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Picture Perfect

So you've invested some hard-earned cash in a digital SLR, and you want to capture forever some images of little Johnny's soccer season. You show up on game day, shoot like a maniac for an hour, and head home with a few gigs worth of photos -- none of which you're entirely happy with.

Jas Sandhu

I'll say it right up front: It's not easy to get a great photo. And it's exceptionally difficult to get a great sports shot. There's a reason, after all, for cameras that shoot 25 frames per second and more. But, as in sports themselves, speed's not everything -- there's lighting, and composition to think about too.

Luckily, some of these things can be taken care of back at home. But for the amateur photographer, here are a few tips that will make shooting your son or daughter's soccer match more rewarding.

Fearing that I'd maybe bitten off more than I could chew with this piece, I decided to call on Cristina Carvalheiro-Nunes, a multimedia instructor, and professional photographer for Carvsmark Photography. I asked her to get us started by dealing with the most common mistake among the Saturday morning snapshot crowd.

"I think the most common mistake is not trusting your natural eye. We're always told (incorrectly) to center people in photos. But instead of keeping with what you've been told all your life, think about the rule of thirds. If you apply it time after time, you'll retrain your eye to see what it naturally understands as good composition. We're all creative and can sense creativeness. It's the feeling we get when we see a great photo -- that 'Oh wow' reaction. Trust it!"

I'll be assuming here that you are using a digital camera, and armed with a zoom lens -- which, while not absolutely mandatory, is going to give you much more flexibility on match day.

Before showing up and shooting, you need to give things a little thought:

Where are you going to shoot from?

The answer to that question will be determined by a number of factors, some of which you can control, and a host of others that you can't.

First, if at all possible, you want to be standing with the sun at your back. Your subject will be well lit, and you won't be stuck shooting silhouettes with a lot of sun glare. Unfortunately, most youth fields, at least those turf fields laid out in the last 15 years or so, will run east-west, as they run perpendicular to the full-sized adult fields, which run north-south in order to avoid keepers being blinded by the sun. The unhappy consequence of this is that shooting toward the east goal is often going to be difficult in the early morning, when many youth games are scheduled. Later in the day, this becomes less of an issue. Some fields are fenced, and this is also going to limit your ability to shoot. Most of the time, spectator areas are going to be designated, so you're pretty much stuck with what you're given.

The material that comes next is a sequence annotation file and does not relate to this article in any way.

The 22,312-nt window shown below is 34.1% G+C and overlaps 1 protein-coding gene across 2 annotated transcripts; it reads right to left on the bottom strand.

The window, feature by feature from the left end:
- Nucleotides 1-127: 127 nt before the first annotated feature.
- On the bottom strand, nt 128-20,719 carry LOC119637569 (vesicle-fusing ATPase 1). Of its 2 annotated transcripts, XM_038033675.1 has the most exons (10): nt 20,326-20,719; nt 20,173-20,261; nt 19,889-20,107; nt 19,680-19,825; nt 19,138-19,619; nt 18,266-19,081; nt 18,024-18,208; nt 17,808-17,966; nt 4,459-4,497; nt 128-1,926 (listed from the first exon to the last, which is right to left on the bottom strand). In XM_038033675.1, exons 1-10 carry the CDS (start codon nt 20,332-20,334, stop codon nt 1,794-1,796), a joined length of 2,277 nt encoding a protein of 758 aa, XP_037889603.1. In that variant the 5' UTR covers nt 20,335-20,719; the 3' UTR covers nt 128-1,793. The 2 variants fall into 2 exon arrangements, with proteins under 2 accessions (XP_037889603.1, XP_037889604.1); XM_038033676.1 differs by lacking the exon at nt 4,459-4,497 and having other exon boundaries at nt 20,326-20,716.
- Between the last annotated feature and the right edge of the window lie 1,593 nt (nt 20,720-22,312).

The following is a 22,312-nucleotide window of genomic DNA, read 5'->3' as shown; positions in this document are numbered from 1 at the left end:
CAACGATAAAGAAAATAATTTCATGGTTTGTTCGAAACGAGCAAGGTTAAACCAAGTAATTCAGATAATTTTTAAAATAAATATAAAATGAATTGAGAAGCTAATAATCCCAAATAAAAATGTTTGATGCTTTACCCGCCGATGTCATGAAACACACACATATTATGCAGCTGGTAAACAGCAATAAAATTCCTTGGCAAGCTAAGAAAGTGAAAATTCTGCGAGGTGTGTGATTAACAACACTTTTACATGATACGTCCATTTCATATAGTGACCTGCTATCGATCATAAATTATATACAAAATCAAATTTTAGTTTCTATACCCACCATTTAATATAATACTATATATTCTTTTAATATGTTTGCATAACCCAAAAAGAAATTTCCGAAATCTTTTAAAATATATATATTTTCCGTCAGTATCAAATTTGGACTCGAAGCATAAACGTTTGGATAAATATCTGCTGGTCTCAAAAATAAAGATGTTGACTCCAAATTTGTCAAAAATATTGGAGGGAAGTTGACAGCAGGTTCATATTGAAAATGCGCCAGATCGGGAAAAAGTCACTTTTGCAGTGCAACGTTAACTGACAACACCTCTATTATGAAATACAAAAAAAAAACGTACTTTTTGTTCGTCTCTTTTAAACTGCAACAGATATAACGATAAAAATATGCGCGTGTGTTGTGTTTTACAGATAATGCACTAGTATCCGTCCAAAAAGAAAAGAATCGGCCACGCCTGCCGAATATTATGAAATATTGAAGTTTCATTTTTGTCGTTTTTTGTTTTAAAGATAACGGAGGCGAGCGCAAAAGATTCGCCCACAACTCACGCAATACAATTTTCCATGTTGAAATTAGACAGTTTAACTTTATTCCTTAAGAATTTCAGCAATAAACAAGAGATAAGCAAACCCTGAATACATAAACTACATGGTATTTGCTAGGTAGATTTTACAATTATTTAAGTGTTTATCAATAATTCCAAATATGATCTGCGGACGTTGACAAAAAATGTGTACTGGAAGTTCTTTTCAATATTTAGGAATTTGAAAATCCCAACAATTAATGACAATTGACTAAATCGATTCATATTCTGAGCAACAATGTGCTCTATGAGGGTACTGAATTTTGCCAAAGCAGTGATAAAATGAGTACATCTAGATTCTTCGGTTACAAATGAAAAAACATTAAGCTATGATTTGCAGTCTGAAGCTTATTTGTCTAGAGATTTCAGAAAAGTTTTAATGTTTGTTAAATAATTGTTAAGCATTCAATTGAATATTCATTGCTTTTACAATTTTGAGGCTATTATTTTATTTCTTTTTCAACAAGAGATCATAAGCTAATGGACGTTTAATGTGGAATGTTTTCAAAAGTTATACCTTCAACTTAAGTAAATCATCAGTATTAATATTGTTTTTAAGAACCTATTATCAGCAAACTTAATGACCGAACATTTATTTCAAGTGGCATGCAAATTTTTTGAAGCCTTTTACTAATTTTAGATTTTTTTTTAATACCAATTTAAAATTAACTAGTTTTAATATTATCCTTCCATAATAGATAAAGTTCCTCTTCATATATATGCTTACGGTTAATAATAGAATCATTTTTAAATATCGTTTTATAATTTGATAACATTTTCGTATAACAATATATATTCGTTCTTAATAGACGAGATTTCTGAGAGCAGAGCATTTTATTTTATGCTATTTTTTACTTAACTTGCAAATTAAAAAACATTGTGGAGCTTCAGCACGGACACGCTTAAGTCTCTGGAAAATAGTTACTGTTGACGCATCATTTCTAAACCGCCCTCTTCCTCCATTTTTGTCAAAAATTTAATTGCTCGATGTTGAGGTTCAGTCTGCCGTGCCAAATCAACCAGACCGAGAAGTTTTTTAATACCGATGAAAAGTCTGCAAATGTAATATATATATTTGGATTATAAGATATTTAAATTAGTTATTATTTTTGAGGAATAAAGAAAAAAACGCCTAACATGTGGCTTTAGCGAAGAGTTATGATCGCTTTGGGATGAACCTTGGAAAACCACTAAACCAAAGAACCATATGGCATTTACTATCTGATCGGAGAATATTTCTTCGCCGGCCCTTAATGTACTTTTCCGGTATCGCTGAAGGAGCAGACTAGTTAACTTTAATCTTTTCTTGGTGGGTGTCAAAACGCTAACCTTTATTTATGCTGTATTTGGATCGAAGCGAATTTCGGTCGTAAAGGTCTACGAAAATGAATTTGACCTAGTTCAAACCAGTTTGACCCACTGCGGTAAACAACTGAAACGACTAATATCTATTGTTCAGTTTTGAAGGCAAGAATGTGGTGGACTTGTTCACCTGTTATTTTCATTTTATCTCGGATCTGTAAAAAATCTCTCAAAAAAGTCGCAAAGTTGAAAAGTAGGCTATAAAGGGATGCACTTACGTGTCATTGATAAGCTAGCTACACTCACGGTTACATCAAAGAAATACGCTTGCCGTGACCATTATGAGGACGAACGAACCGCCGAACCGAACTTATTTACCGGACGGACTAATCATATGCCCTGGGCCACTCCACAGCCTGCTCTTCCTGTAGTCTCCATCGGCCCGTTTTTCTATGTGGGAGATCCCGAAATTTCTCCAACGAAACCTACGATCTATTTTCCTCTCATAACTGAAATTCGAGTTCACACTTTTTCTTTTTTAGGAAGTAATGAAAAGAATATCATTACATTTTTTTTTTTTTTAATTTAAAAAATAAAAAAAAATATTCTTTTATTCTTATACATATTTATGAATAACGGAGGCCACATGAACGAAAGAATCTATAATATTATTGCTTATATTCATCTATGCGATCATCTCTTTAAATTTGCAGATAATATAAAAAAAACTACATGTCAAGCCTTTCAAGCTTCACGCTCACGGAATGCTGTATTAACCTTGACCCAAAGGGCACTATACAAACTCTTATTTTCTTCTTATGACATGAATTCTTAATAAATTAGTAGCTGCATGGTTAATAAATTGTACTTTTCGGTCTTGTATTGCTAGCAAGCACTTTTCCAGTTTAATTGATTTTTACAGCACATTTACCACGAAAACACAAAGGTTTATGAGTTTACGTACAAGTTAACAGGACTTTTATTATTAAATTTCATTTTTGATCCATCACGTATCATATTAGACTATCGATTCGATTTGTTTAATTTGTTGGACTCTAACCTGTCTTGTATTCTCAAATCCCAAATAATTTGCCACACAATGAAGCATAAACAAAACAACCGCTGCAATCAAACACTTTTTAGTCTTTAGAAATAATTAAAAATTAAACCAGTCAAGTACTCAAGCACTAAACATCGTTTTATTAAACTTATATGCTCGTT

If you can shoot from near the perimeter of the field, you might want to consider kneeling or sitting -- and if you're really brave, lying on your stomach for a few very low perspective shots. Just be sure to give enough margin between out-of-bounds, and your pricey new lens. Shooting from a lower perspective will bring out your subjects, and give them more impact. Shooting downward from an adult perspective just makes the kids look that much smaller, and ensures that you get a lot of tops of heads, and not too much in the way of facial expression. If you can, avoid the temptation to park yourself near near a net unless you have a long enough lens to get close ups of the many camera-worthy moments that will be happening around the pitch. You'll need a pretty decent (and pricey) zoom to do it though (250mm will do).

How comfortable are you with your camera?

If you're just after some photos, but not really into apertures, shutter speeds, and always figured that depth of field had something to do with how far down the root structure goes on natural turf, then I'd suggest using one of your camera's automatic modes -- preferably the Sports setting. This will allow you to "freeze" the action enough to get some action shots. You won't have to do much more than track your subject and let the auto-focus lens and the camera's software take care of handling the exposure.

Again, here, Cristina encourages a learning-by-doing approach.